2. The Shamba system offers an interim solution to the potentially explosive and unresolved squatter crises around forest areas in central Kenya and Rift Valley, especially in the Mau and Subukia areas. It is hoped that it will also solve a nagging land crisis occasioned by the displacement of hundreds of thousands of people following the ethnic clashes between 1991 and 1993, and again in 1997 to 1998 (Sunday Standard, September 12, 2004).
  3. The Shamba system has become integral part of the national food security. It is feared that the once food sufficient communities around the Shamba zones will become net food deficient zones. For instance, the shortfall in the supply of Irish potatoes, carrots and beans to urban areas has been attributed to the 2003 ban on the Shamba system (Sunday Standard, September 12, 2004).

Ironically, the reliance on forest land for agriculture and the tendency by farmers to agitate for extended tenancy have been cited as the main reasons for the failure of the Shamba system.

The Shamba system and the Principles of Sustainable Forest Management

As an offshoot of United Nations Conference on Environment and Development (UNCED) in Rio de Janeiro in 1992, many countries have endeavored to align their forest policies to sustainable development goals and strategies. Kenya is committed under international conventions and other agreements to promote the sustainable management of forests. Part VI of the Forests Act, 2005 declares that “the Act is binding on the Government and is a recognition of its international obligations under any treaties relating to forests to which the Government of Kenya may be a party”. It is therefore important to examine the extent to which the Shamba system is consistent with UNCED framework for sustainable forest management. The framework is based on the following principles;

1. Maintaining stable levels of economic growth and employment for local communities

While the contributions of the forestry sector to the national economy are clear, the benefits to local communities of forests established under the Shamba system are minimal and ephemeral. Beyond the subsistence production of maize and beans on forest land during the prescribed tenancy period, there is seldom any flow of tangible economic benefits to local communities. The labour offered at harvest to logging companies is often compensated at very low rates. The Forest Department does not put back any revenue collected from licenses and permits into projects that would benefit the local communities. Given the transitory nature of the Shamba system, whatever benefits accrue from the Shamba system are momentary and hence cannot guarantee stable and sustained economic benefits to local communities.

2. Social inclusion, social equity and social progress

The Shamba system is a temporary association between crops and trees. The rules of the practice dictate that cultivation must cease after three to five years, at which time use and access right pertaining to the forest are exclusively vested in the Forest Department. Hence the Shamba system does not guarantee a steady flow of products and services to the local communities. The system in fact, creates an unsustainable dependency on forest land among the rural poor who also face acute scarcity of productive agricultural. The cessation of the cultivation therefore stirs up vigorous social resentment and despondency, and with good reason. The elements of social injustice perpetrated under the Shamba system, relate to unequal partnership in matters of rights, power and authority between the participating communities and the forest administration, lack of legal and policy backing to the practice and inadequate benefit-sharing.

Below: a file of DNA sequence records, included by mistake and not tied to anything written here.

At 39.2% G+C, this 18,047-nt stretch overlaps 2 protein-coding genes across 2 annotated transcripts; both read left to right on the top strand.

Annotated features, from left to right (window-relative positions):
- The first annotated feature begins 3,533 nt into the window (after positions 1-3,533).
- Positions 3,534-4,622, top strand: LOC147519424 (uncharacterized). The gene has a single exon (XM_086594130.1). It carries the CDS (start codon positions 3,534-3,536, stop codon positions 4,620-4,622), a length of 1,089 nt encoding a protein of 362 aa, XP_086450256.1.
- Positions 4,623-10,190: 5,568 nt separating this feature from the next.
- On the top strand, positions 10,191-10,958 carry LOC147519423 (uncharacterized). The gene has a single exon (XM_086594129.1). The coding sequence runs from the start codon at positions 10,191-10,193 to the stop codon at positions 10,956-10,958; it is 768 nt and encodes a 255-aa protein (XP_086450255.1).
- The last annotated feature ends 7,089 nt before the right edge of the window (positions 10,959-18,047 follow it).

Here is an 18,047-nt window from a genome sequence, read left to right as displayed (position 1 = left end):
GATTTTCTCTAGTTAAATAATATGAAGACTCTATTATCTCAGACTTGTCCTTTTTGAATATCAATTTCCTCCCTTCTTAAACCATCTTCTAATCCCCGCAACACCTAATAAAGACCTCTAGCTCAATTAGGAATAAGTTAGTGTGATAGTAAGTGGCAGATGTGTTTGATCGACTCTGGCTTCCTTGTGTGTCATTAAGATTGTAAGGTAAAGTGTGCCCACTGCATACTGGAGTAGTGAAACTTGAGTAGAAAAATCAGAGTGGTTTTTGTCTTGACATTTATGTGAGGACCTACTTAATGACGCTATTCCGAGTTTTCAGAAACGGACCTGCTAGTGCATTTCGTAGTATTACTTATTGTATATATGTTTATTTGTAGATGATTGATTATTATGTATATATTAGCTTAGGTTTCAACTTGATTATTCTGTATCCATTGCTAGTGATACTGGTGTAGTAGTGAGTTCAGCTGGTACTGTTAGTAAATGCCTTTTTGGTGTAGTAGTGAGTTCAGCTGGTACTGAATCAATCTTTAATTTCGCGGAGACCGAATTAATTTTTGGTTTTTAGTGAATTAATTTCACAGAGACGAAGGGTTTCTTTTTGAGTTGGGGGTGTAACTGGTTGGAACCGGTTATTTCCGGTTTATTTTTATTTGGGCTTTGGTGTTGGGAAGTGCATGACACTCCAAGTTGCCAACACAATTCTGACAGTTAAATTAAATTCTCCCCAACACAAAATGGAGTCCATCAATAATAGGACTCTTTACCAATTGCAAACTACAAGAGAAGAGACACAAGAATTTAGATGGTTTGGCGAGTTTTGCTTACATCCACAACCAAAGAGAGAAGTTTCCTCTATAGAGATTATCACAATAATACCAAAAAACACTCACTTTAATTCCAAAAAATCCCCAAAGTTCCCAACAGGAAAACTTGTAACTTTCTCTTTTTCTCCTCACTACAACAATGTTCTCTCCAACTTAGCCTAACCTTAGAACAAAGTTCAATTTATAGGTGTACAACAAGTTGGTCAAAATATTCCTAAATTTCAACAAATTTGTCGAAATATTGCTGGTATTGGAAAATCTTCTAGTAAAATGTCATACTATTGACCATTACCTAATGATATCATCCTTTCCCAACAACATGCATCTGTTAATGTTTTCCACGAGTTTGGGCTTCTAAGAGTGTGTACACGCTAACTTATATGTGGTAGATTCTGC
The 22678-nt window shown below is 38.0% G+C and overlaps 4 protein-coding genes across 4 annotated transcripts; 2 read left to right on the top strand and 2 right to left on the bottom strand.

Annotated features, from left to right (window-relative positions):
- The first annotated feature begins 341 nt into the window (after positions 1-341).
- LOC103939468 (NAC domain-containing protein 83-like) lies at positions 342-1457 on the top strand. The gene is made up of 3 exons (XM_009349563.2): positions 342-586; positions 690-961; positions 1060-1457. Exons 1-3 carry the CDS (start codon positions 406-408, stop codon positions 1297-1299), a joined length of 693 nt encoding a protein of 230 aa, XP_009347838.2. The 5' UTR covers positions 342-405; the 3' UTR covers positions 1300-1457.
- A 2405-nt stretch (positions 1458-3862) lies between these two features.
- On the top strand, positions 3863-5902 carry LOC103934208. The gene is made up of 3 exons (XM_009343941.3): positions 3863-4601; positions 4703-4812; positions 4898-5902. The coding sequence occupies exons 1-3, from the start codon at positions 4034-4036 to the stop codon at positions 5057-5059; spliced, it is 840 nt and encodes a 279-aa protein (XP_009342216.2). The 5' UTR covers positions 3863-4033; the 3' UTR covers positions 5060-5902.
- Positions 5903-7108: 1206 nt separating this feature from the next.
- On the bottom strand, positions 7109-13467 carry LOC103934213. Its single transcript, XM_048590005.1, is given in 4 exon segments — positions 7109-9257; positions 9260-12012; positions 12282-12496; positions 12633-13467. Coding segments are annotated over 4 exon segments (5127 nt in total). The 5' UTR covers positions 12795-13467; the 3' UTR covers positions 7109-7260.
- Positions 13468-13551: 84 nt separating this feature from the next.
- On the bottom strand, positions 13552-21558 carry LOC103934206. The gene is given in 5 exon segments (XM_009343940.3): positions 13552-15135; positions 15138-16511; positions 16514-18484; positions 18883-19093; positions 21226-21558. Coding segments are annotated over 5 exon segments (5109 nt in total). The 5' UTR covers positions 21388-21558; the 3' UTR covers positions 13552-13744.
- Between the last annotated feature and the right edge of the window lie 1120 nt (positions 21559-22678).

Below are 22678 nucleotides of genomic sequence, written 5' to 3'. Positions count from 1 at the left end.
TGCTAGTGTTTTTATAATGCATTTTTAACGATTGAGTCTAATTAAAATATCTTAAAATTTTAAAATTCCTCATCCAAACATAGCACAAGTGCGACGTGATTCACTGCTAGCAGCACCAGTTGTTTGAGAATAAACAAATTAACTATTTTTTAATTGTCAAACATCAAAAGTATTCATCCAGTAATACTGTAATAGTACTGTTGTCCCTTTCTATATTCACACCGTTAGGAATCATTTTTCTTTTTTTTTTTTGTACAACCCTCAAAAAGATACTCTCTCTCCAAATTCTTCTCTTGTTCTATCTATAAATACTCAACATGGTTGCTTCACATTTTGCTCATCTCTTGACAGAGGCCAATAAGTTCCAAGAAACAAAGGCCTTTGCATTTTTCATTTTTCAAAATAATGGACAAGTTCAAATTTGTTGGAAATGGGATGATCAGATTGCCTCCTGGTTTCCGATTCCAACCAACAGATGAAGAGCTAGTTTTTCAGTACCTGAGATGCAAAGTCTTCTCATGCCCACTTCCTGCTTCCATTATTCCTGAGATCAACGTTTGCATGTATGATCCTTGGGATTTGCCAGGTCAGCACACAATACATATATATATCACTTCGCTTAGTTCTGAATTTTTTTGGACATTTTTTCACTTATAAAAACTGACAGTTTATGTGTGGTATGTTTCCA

3. Effective environmental conservation

While the Shamba system encourages participation of local communities in establishment of plantation forests, it falters badly in guaranteeing long-term economic stakes to communities in the forest management. Five years of crop production on forest land is unlikely to elicit intensive and sustained enthusiasm among the communities to nurture the forests back to good health. This provokes a perverse behaviour on the part of communities to abuse the resource since the future benefits are uncertain. As illustrated previously, the Shamba system has been seen to contribute to an overall reduction in the area of forest successfully regenerated over the past two decades. High prevalence of disturbance has been observed in natural forests that are adjacent to Shamba system zones. In a ministerial statement in 2003, the government noted the Shamba system was to blame for the destruction of 70% of forest cover in the country (Sunday Standard, September 12, 2004).

Against a backdrop of population growth and mounting human needs, preventing further frontier losses will require a new and balanced approach to forest management; one that protects forests' biodiversity and other assets while simultaneously providing for people and ecosystem services. A stewardship approach to forest management would achieve such badly needed balance.

Principles of Stewardship

Aldo Leopold’s concept of a land ethic provides the philosophical underpinning of stewardship. In his 1949 book, A Sand County Almanac, Leopold provided the first articulate expression of the relationship between people and the land. Worrell and Appleby (2000) defined stewardship as the responsible use and conservation of natural resources in a way that takes full and balanced account of the interests of society, future generations, and other species, as well as of private needs, and accepts significant answerability to society.